Today we are going to look at Inghams Group Limited (ASX:ING) to see whether it might be an attractive investment prospect. Specifically, we'll consider its Return On Capital Employed (ROCE), since that will give us an insight into how efficiently the business can generate profits from the capital it requires.
First of all, we'll work out how to calculate ROCE. Then we'll compare its ROCE to similar companies. And finally, we'll look at how its current liabilities are impacting its ROCE.
Understanding Return On Capital Employed (ROCE)
ROCE is a measure of a company's yearly pre-tax profit (its return), relative to the capital employed in the business. In general, businesses with a higher ROCE are usually better quality. In brief, it is a useful tool, but it is not without drawbacks. Renowned investment researcher Michael Mauboussin has suggested that a high ROCE can indicate that 'one dollar invested in the company generates value of more than one dollar'.
How Do You Calculate Return On Capital Employed?
Analysts use this formula to calculate return on capital employed:
Return on Capital Employed = Earnings Before Interest and Tax (EBIT) ÷ (Total Assets - Current Liabilities)
Or for Inghams Group:
0.23 = AU$143m ÷ (AU$1.1b - AU$490m) (Based on the trailing twelve months to December 2018.)
Therefore, Inghams Group has an ROCE of 23%.
Does Inghams Group Have A Good ROCE?
When making comparisons between similar businesses, investors may find ROCE useful. Using our data, we find that Inghams Group's ROCE is meaningfully better than the 9.7% average in the Food industry. I think that's good to see, since it implies the company is better than other companies at making the most of its capital. Putting aside its position relative to its industry for now, in absolute terms, Inghams Group's ROCE is currently very good.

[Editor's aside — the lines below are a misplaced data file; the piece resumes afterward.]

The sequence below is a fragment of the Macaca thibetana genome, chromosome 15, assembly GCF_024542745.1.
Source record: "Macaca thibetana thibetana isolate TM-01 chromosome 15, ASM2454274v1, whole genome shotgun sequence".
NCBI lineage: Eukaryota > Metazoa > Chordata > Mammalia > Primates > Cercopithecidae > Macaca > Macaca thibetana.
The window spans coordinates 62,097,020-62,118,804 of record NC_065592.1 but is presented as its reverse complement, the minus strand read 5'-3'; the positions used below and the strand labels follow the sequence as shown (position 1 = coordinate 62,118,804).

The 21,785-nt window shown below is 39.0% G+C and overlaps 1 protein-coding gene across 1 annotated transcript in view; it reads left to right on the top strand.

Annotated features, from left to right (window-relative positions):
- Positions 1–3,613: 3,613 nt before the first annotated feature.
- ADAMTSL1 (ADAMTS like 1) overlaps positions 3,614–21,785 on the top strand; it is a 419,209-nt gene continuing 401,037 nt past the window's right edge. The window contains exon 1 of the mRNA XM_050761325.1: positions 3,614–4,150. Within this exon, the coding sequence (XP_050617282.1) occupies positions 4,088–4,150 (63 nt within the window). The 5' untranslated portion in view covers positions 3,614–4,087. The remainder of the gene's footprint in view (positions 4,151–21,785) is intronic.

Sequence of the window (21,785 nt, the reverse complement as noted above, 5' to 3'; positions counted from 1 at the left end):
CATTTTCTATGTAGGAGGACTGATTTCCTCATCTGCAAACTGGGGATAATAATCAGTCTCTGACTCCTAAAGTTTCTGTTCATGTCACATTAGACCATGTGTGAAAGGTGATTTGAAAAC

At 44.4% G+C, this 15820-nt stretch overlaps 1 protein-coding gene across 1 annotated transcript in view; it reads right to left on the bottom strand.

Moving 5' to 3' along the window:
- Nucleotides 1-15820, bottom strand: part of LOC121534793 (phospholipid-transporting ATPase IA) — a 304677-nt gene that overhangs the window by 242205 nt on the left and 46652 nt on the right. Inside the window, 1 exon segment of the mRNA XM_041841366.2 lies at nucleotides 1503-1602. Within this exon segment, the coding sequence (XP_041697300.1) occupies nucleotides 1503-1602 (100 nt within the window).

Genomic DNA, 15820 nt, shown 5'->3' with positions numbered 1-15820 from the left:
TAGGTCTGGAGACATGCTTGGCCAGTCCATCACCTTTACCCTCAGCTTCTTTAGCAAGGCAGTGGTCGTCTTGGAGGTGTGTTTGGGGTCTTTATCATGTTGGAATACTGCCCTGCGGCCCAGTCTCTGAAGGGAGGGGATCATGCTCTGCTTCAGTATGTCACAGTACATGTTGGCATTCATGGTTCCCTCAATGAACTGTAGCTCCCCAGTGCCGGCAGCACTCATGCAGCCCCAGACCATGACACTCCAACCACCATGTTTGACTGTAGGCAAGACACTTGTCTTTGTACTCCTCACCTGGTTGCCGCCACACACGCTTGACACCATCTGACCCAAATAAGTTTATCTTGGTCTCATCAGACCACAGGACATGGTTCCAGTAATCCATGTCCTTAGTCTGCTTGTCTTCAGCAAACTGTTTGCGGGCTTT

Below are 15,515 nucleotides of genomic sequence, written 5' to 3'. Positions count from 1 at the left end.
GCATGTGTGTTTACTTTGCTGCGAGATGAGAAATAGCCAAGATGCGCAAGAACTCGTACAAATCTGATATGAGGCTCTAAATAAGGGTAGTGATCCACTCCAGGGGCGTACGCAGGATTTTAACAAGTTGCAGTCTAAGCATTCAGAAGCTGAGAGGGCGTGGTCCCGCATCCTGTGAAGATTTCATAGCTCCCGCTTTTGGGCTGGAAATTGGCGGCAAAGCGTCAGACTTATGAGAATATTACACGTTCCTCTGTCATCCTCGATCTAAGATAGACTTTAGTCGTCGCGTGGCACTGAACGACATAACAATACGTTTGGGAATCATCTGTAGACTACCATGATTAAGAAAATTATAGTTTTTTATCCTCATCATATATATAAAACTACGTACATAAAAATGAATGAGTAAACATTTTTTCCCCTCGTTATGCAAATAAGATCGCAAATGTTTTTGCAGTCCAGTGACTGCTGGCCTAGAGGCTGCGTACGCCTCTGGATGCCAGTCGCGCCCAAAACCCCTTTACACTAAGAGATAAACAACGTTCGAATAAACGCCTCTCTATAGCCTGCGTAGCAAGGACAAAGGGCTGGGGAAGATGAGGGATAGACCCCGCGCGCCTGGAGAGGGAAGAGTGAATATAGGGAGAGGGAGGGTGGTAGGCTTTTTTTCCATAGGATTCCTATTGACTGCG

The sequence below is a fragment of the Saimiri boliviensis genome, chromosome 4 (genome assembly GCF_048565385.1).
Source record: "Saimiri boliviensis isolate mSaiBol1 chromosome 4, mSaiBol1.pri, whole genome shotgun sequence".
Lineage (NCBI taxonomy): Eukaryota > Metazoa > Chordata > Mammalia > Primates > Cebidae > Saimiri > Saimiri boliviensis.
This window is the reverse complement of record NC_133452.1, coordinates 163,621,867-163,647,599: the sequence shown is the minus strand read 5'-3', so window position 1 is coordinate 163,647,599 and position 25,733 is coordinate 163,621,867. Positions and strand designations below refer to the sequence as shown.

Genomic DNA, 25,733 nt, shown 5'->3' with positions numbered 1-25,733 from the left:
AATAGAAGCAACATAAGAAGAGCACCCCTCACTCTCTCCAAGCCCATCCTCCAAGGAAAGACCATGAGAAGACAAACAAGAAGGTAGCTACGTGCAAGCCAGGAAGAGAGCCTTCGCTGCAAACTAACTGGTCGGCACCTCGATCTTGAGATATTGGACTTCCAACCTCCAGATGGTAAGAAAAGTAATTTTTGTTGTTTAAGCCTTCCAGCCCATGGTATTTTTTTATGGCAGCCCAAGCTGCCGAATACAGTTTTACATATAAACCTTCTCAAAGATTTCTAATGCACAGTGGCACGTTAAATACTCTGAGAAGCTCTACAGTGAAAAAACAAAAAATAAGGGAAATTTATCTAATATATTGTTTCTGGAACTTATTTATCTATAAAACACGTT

You can click on the image below to see (in greater detail) how Inghams Group's past growth compares to other companies.
When considering this metric, keep in mind that it is backwards looking, and not necessarily predictive. ROCE can be deceptive for cyclical businesses, as returns can look incredible in boom times, and terribly low in downturns. ROCE is, after all, simply a snap shot of a single year. Future performance is what matters, and you can see analyst predictions in our free report on analyst forecasts for the company.
What Are Current Liabilities, And How Do They Affect Inghams Group's ROCE?
Liabilities, such as supplier bills and bank overdrafts, are referred to as current liabilities if they need to be paid within 12 months. Due to the way ROCE is calculated, a high level of current liabilities makes a company look as though it has less capital employed, and thus can (sometimes unfairly) boost the ROCE. To check the impact of this, we calculate if a company has high current liabilities relative to its total assets.
Inghams Group has total liabilities of AU$490m and total assets of AU$1.1b. As a result, its current liabilities are equal to approximately 44% of its total assets. Inghams Group has a medium level of current liabilities, boosting its ROCE somewhat.
What We Can Learn From Inghams Group's ROCE
Even so, it has a great ROCE, and could be an attractive prospect for further research. Inghams Group looks strong on this analysis, but there are plenty of other companies that could be a good opportunity . Here is a free list of companies growing earnings rapidly.
For those who like to find winning investments this free list of growing companies with recent insider purchasing, could be just the ticket.
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If you spot an error that warrants correction, please contact the editor at email@example.com. This article by Simply Wall St is general in nature. It does not constitute a recommendation to buy or sell any stock, and does not take account of your objectives, or your financial situation. Simply Wall St has no position in the stocks mentioned. Thank you for reading.